Remembering Monsignor John and Sister Mary
Welcome 2011, even as the somber imprint of 2010 shall be forever with me. In late spring, dad died. In early summer, my late mother's only sister passed. Late summer claimed Guido deMarco, the revered former president of Malta and UN General Assembly, who had taken a special interest in his country's new American Ambassador. Christmas would call my Malibu neighbor, Bill(y) Miller, whose natural joviality brightened more than a few soggy coastal days along La Costa Beach. But it was a roughly 4-second slide off a canyon road that would leave the deepest scar.
There has not been a day, an hour, even a minute since I have not grieved for the loss of Monsignor John V. Sheridan and Sister Mary Campbell. Last week, waiting for a CT scan and ECG in a Maltese hospital before undergoing the follow-up major surgery to that John and I endured side-by-side in the UCLA trauma unit, I happened to encounter for the first time blog commentary thoughtfully invited by the community spirit of The Malibu Times. These expressions of love readily tapped into my own memories of these clerical Irish twins, including our last joyful moments together (and they were joyful, since somehow God sheltered all of us from the apprehension of fear almost literally to the final moment). Sister Mary went immediately by angelic acclimation to God, whilst John and I held string rosaries given us just minutes earlier at a Mass and lunch for the anniversary of the Sisters of Saint Louis. The highway patrol and Calabasas rescuers were commendably quick with a transporting helicopter, but not even these local heroes could outpace Mary's early check-in to fashion John's heavenly study.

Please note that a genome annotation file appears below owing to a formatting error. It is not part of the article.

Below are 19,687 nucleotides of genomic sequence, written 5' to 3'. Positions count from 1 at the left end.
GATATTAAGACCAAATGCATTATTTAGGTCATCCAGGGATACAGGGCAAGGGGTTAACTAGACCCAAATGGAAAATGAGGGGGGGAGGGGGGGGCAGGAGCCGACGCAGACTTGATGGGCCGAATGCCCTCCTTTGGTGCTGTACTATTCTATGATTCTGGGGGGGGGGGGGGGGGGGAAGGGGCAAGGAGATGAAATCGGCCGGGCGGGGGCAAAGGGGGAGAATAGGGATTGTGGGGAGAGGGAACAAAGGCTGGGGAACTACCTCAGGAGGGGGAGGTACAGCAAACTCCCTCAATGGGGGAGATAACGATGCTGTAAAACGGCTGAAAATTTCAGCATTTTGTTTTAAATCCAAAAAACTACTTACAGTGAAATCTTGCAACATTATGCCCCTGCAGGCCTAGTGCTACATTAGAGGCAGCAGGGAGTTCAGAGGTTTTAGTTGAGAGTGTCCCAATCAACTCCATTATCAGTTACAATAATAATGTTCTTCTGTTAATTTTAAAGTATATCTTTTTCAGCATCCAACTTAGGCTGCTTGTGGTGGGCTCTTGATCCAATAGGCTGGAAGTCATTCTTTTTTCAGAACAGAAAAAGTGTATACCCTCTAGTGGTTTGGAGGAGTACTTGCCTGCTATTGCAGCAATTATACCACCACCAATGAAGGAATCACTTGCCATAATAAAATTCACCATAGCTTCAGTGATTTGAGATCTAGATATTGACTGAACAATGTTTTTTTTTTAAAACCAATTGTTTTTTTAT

Some say age determined survival. Maybe. But it is just as plausible that God saw two unblemished souls of extraordinary kindness, and their younger charge, with work yet to do.
The fact of suffering and death, observed C.S. Lewis and others, is undoubtedly the single greatest challenge to faith, since its distribution and occurrence seems so entirely random, and therefore unfair. This was not John's way. Forty years ago, when almost exactly my age, John wrote: “Death [to a person of faith] is not the eyes' last episode following a long or short illness, old age, dotage, [or] auto accident . . . It is release from the bonds of mortality . . . [of] sin, sickness, pain.”
The monsignor's words were not gratuitously extolling death, but rather urging us not to fear it, and, in that intrepid confidence of faith, to seek the fullness of life. That is the way John walked ever confidently among the beautiful hills above Malibu. With Mary following closely, John can be felt there today, inviting us to his path of unconditional kindness, and calling our names even as he self-deprecatingly proclaims not to remember them.
And if you look to a very far horizon, you will find me, wounded physically, but redoubled in faith with a pounding heart proclaiming, “Death, where is your sting.” And through that persistent tear that lingers in my eye, I will spot His sheleighlee lifted high, so that I, and the vast numbers whom he loved, and who love him still, might follow.
Douglas W. Kmiec is a professor of law (on leave for foreign service)